(3) Therefore, cigarettes are healthy. [conclusion]
This is a valid syllogism. Given the rules of the syllogism-game, it doesn’t matter whether cigarettes are healthy in real life (I do remember reading somewhere that they are not). What matters is that the conclusion logically follows from the premises.
In the study, when syllogisms had conclusions likely to be met with disagreement by liberal or conservative subjects (“Marijuana should be illegal” was one conservative-leaning conclusion, and “Abortion is not murder” was one liberal-leaning one), those subjects were more likely to mess up and inaccurately describe valid syllogisms as invalid, and invalid syllogisms as valid.
At the risk of overexplaining the graph — it took me a little while to fully get it, since there’s a fair amount going on — it might be easiest to just look at its very leftmost part: That part shows how likely it was for liberals respondents to accurately determine that unsound arguments with liberal and conservative conclusions were, in fact, unsound.
As you can see, there was a greater than 10 percentage-point gap: Liberal participants were a lot better at correctly calling foul at unsound conservative arguments than unsound liberal ones. It’s like they were more likely to wave through the liberal ones because they felt right, and more likely to closely inspect the conservative ones because they felt wrong. And elsewhere on the graph, similar, corresponding patterns hold for all the other types of arguments. This finding lends support to a heaping pile of other research on the general subject of motivating reasoning, or our tendency to discount evidence that would threaten beliefs we hold or want to hold; it suggests that both politically friendly- and unfriendly-seeming conclusions might actually disrupt our reasoning abilities.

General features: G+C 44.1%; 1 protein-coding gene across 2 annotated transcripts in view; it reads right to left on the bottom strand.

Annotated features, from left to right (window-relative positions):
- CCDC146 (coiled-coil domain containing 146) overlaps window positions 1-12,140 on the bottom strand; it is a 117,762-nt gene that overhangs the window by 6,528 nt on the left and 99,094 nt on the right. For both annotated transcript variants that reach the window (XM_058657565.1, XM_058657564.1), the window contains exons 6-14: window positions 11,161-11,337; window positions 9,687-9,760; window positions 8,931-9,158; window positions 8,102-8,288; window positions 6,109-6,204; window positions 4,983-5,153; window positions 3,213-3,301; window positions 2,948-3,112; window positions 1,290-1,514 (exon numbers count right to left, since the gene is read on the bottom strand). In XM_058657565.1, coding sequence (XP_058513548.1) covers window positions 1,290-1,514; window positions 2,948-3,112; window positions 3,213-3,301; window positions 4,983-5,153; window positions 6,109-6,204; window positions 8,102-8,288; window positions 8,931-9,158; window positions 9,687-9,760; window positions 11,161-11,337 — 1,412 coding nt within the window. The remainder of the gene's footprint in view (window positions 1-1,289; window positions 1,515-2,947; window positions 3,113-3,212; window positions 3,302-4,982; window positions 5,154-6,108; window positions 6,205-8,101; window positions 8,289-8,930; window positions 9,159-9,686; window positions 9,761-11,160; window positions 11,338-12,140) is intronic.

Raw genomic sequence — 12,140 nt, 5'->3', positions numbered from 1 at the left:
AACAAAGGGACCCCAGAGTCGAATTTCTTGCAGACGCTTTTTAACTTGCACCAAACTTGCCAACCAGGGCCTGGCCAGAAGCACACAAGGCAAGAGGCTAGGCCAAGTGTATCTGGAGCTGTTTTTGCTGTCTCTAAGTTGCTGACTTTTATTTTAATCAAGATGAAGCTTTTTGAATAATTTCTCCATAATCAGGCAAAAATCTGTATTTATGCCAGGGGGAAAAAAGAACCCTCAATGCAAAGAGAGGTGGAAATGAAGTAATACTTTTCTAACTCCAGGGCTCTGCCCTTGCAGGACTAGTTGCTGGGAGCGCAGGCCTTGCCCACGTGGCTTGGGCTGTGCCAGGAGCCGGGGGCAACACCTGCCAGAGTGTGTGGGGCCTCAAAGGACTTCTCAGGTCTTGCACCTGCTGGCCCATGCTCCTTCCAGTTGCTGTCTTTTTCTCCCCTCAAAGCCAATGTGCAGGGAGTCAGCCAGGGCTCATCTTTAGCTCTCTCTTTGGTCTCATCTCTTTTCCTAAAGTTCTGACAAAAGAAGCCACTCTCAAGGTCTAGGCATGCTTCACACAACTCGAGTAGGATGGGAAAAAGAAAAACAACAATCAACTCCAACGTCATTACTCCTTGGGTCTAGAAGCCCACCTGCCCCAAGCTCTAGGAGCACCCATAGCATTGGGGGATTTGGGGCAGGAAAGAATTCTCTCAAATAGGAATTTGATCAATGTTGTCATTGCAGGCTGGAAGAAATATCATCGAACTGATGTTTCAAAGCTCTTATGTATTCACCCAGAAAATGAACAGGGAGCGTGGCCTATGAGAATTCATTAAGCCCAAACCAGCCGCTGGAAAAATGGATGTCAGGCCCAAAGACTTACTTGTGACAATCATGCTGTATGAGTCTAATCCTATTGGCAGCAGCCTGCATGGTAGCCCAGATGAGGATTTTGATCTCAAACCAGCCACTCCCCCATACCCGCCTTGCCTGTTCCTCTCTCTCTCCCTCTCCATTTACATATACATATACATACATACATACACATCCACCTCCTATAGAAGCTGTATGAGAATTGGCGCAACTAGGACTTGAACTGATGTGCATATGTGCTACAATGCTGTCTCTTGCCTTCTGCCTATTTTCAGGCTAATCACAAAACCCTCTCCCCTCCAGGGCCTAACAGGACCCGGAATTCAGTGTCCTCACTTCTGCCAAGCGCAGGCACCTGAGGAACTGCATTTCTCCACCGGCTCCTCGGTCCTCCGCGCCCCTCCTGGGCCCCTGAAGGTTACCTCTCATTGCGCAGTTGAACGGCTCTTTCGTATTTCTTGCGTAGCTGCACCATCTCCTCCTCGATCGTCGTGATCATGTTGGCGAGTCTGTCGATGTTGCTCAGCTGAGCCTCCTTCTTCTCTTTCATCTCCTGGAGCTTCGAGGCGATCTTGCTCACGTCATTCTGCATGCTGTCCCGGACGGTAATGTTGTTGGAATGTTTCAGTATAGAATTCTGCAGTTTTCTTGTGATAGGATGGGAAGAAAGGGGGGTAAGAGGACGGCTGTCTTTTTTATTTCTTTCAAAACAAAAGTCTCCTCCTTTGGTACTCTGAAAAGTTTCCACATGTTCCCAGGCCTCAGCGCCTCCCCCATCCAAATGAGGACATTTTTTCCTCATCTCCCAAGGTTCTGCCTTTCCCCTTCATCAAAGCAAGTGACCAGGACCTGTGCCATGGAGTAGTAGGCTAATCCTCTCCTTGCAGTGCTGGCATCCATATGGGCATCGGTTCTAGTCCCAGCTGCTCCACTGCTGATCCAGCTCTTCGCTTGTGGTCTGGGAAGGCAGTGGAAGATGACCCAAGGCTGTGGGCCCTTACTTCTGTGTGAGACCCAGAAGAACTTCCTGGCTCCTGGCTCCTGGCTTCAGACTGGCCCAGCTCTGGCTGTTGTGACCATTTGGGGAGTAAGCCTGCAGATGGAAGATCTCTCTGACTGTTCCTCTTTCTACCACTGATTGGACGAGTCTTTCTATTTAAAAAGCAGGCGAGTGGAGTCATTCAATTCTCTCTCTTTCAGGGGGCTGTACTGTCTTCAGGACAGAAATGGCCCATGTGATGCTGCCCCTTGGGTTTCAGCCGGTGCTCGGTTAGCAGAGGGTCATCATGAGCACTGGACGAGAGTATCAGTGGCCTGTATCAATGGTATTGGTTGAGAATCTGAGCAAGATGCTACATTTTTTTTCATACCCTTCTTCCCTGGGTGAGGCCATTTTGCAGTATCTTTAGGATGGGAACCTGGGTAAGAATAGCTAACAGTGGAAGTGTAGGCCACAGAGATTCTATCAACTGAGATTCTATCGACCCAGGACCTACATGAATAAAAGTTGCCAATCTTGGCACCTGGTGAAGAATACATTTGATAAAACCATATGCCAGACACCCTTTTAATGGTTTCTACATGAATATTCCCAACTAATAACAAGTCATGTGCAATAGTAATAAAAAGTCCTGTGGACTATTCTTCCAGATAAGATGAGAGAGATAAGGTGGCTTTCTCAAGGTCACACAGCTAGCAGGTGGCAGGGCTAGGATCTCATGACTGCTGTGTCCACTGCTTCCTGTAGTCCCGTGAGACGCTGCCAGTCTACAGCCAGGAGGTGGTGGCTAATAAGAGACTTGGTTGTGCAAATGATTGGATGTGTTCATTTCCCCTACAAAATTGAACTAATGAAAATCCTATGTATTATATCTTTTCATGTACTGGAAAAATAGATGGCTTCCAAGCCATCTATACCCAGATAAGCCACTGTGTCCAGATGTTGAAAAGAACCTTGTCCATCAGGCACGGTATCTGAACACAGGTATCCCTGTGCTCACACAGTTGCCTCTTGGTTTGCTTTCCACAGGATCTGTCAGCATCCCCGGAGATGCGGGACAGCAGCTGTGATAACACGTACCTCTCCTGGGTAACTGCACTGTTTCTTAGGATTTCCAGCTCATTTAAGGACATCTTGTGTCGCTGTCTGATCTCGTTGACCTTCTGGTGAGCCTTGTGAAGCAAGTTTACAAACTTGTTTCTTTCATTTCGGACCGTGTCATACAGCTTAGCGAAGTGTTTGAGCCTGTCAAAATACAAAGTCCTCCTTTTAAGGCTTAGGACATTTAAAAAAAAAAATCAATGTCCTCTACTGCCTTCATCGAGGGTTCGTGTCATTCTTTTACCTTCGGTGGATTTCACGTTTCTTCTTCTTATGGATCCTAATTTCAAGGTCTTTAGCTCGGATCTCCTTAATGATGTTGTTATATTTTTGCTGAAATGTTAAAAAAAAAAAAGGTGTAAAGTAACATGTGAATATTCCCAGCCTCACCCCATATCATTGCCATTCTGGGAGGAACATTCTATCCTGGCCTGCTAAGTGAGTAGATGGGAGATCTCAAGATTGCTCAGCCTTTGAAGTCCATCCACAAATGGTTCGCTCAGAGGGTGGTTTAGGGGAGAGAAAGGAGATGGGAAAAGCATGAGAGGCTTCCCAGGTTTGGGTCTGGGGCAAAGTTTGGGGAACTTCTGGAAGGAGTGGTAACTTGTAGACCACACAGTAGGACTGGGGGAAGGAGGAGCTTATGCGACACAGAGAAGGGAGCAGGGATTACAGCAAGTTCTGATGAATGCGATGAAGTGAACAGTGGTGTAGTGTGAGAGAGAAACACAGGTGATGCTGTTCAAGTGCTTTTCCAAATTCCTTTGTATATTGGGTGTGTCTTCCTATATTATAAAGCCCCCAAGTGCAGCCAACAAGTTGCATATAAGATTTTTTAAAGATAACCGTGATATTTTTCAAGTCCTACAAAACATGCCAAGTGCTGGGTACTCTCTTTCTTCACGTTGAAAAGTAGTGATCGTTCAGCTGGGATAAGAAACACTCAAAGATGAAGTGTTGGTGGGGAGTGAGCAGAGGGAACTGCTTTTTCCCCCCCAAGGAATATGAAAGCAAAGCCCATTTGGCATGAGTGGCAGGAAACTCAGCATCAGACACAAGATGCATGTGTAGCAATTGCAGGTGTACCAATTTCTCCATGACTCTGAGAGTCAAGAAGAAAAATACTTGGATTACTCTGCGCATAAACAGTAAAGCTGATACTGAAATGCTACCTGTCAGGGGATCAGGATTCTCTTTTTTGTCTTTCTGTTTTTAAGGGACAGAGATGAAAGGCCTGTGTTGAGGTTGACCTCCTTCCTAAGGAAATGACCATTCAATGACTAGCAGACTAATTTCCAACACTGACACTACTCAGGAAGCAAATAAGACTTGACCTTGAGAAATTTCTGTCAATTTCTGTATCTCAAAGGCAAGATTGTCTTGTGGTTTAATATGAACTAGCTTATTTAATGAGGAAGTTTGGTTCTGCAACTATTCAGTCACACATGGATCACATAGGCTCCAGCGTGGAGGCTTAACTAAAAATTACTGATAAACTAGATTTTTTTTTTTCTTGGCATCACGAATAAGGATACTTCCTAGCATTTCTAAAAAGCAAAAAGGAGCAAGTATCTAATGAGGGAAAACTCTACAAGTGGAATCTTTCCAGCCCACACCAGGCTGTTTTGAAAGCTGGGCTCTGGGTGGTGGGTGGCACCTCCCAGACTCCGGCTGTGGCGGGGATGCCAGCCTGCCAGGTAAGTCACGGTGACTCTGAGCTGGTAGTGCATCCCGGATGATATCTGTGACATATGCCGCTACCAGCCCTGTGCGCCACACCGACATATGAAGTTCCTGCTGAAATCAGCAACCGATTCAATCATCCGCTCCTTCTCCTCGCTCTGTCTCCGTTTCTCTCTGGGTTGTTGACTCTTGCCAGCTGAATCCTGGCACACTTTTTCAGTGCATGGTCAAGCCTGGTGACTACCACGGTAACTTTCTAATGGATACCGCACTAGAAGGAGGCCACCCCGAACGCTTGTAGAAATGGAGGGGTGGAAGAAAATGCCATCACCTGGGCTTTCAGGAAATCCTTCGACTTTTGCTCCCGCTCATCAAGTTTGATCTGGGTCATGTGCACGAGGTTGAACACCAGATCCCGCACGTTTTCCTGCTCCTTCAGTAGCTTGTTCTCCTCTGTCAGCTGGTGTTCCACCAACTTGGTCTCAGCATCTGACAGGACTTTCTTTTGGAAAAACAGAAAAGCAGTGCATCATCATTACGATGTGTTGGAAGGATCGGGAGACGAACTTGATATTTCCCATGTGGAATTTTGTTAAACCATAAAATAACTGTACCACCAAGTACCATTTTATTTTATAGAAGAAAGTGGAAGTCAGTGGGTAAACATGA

As the authors explicitly note, their studies weren’t designed to be able to tell which side does it “worse.” I think that’s a really complicated question and one which would generate different answers depending on how exactly it was phrased and tested and so on. Complicating matters further, and as I wrote last summer, I do think some of the past research on conservative psychology itself exhibits signs of bias, possibly the result of the fact that the vast majority of the researchers who have conducted it over the years have had politics in the same ballpark as my own.
But I also think it’s a little bit beside the point to talk about whether one side is, on average, in some significantly zoomed-out way, more susceptible to bias than the other, especially if the question is what you or me or any other individual should take from a graph like this one. There is overwhelming, overwhelming evidence that it isn’t liberal or conservative or libertarian brains that are biased, in the general sense: It’s brains that are biased. And there are so many examples of members of every conceivable political tribe making catastrophic judgement errors as a result of bias that everyone should be on the lookout for it. Research like this helps untangle these dynamics; it helps keep us all vigilant.